Ann Arbor's Rick Snyder wins Michigan's Republican nomination for governor
Melanie Maxwell | AnnArbor.com
Snyder, 51, who relentlessly labeled his four GOP opponents as “career politicians” and championed his own business experience, had 37 percent of the vote with 71 percent of precincts reporting. U.S. Rep. Pete Hoekstra had 26 percent, Michigan Attorney General Mike Cox had 23 percent, and Oakland County Sheriff Michael Bouchard had 12 percent.
Snyder told a crowd of several hundred supporters at the Marriott hotel in Ypsilanti that it was time for "someone from the real world showing Lansing" how to govern.
"This campaign is about creating a positive future for Michigan where all Michiganders can win together," he said. "Michigan is an economic disaster. We need to focus in on jobs and creating a place for our young people."
He added: "We have a broken culture. We’ve been beaten up for a lot of years. We have our heads down too much. But you are the catalyst for changing that and bringing that positive fire of entrepreneurship and innovation back to Michigan."
When Snyder launched his campaign in July 2009, he was essentially unknown in the political world, although his business ties and personal wealth distinguished him from his competitors. As recently as six months ago, he was polling in the single digits among likely GOP voters.
By early 2010, some 80 percent of GOP voters still hadn’t heard of Snyder, which led the campaign to gamble by branding him as “one tough nerd” in a Super Bowl ad aired throughout Michigan. The ad sparked a “fabulous response,” Snyder said Monday, and gave him a quick boost in the polls.
The campaign stuck to a message focused exclusively on revitalizing Michigan’s economy by redesigning the state’s business tax structure and reconfiguring its economic development strategy.
"We need to reform our regulatory environment and realize that the comeback of Michigan is going to be Michiganders creating and growing small businesses," he said.
Snyder, offering a preview of sorts to his general election strategy, said he would fight political bickering.
"We have a broken government," he said. "Special interests have far too much influence. We have far too much partisanship. And it’s time for bureaucracy to go away."
Snyder, who spent more than $5.8 million of his own cash on the primary, consistently portrayed himself as a political outsider whose business experience can disentangle the legislative gridlock in Lansing.
"If you're happy with our current system, you should seriously look at those people," he said at a press conference last year kicking off his campaign."If you fundamentally believe we are a disaster and we lack leadership, I am the clear choice."
Chris Rizik, Snyder's venture capital business partner for the last 13 years, was jubilant tonight.
"I cannot express my feelings right now," he said. "It’s that time with him that’s made me more convinced than ever that he’s the right man to lead this state."
As Michigan’s economic crisis continues to loom, Snyder is likely to be considered the favorite to succeed Jennifer Granholm as Michigan’s next governor.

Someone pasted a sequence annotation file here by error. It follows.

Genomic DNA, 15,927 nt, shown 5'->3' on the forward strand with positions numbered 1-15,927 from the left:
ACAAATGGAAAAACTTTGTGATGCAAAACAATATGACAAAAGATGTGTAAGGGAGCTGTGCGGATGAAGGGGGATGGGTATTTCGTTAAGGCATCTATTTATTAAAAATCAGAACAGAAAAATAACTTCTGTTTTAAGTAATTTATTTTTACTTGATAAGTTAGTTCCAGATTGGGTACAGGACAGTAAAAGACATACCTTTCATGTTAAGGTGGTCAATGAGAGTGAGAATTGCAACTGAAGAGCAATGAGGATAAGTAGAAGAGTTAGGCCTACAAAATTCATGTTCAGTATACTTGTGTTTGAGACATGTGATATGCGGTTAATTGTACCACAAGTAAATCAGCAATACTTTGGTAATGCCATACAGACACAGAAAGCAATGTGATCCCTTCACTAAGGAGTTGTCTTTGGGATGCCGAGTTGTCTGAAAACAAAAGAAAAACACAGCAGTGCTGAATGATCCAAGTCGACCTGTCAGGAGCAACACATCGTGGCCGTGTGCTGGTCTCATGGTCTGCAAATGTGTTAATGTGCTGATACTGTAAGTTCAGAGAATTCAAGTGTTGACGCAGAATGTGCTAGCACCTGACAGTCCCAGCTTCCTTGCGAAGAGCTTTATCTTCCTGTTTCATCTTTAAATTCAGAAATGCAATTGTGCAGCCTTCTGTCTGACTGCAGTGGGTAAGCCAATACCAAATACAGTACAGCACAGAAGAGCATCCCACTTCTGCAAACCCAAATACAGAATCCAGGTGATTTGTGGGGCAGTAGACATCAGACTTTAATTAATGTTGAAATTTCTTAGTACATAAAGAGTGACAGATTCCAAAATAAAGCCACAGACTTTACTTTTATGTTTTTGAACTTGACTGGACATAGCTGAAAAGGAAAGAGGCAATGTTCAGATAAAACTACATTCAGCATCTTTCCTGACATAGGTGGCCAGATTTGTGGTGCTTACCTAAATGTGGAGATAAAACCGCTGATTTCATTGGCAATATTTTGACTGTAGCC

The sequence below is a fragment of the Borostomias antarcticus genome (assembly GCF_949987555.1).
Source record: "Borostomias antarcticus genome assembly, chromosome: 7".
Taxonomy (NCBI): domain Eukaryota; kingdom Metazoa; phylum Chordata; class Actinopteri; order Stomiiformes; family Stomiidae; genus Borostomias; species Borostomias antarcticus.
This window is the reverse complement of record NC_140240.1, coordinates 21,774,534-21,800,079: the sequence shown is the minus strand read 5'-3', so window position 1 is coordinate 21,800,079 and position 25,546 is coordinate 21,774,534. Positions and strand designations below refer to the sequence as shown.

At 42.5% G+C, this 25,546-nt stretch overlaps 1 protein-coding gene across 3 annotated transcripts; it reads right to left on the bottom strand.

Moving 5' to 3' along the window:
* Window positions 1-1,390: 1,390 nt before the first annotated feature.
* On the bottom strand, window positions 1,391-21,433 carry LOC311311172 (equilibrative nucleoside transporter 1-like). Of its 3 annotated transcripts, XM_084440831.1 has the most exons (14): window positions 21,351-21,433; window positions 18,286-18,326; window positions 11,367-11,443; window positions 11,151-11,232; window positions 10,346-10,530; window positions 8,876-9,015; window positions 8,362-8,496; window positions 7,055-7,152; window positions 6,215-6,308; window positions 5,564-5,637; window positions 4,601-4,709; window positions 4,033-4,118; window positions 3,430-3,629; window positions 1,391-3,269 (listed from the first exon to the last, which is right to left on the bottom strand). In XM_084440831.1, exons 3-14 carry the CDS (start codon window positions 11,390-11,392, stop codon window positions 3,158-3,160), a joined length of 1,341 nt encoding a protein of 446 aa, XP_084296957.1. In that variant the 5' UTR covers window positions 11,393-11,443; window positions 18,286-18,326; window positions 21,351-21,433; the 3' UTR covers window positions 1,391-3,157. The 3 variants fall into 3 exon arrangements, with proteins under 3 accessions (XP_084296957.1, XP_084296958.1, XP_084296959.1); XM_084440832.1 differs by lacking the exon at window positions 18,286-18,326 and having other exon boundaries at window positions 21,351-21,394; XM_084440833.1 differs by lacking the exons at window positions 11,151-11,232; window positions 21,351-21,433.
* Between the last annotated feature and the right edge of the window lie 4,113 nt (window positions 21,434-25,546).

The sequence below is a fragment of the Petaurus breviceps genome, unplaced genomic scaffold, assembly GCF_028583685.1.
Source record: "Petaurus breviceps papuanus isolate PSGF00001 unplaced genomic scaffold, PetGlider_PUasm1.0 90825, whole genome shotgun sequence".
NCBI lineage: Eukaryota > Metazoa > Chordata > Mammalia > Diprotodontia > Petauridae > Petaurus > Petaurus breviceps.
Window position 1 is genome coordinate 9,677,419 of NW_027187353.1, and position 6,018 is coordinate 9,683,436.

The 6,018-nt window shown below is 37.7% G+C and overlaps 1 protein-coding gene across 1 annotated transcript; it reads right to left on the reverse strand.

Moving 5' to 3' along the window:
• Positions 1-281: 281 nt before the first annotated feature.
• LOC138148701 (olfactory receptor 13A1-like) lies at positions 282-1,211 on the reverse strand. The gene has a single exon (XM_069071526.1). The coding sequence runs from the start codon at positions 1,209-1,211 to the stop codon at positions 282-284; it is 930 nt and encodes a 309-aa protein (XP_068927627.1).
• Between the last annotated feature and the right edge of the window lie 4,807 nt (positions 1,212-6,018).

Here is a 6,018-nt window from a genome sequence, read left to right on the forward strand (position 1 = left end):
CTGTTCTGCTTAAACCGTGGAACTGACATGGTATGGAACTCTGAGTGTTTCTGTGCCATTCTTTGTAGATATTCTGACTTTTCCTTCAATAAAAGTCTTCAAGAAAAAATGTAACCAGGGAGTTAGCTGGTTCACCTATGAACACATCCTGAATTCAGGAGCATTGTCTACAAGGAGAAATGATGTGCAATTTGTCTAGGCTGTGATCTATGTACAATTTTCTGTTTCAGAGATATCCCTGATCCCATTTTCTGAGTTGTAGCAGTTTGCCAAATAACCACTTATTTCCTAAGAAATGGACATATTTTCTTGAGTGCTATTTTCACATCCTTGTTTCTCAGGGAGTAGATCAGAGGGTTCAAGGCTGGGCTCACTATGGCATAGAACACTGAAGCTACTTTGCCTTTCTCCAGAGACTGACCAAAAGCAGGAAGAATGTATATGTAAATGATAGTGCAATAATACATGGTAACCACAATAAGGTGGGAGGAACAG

Voters polled by Rasmussen Reports in June found that Snyder would have the support of 42 percent of voters in a general election race against Democratic gubernatorial nominee and Lansing Mayor Virg Bernero, who had 30 percent in the poll.
“Either Democrat will likely enter the general election at a disadvantage to the GOP’s nominee,” Politico reported today.
By winning the nomination, Snyder joins a chorus of political candidates throughout the U.S. who are finding success by highlighting their political inexperience and business experience.
Snyder's former colleagues in the technology sector are also have success with voters. In California, for example, former Hewlett-Packard CEO Carly Fiorina won the GOP nomination for U.S. Senate, and former eBay CEO Meg Whitman won the GOP nomination for governor.
During the campaign, Snyder was forced to fend off accusations that he "shipped jobs overseas" as an executive and board member at Gateway. But government records showed that the company grew from fewer than 1,000 employees to more than 10,000 in the U.S. during the Snyder was an executive from 1991 to 1997. It was only later, when Snyder was still serving on Gateway's board, that the company started to crumble.
But voters tired of Michigan's crumbled economy seemed to embrace Snyder's claim to be a "job creator." As a venture capitalist in Ann Arbor, his most successful investments included rapidly growing local companies like HandyLab and HealthMedia.
“I’m a software engineer and I’m a nerd, and I think this guy has the right answers,” said Kevin McGinnis, a software engineer who drove from Grand Rapids to Ypsilanti for the party. “I was the victim of being downsized a year ago, and I think this is the guy to make it possible to get more jobs here."
Jeff Williams, CEO of local tech company Accuri Cytometers, said Michigan needs Snyder's leadership. Williams is former CEO of University of Michigan startup company and Snyder investment HandyLab, which is growing its Pittsfield Township operation after being sold for $275 million to Becton, Dickinson and Co. in 2009. He said Snyder isn't in it for the title.
"Rick does everything for the right reasons," Williams said. "He doesn't care if he's a one-term governor or a two-term governor. He just wants to get the state back on the right track."
Snyder supporter Bruce Heissenbuettel of Pittsfield Township said he was tired of traditional politicians.
"It really just felt like people were ready for a difference, not the same old thing," he said.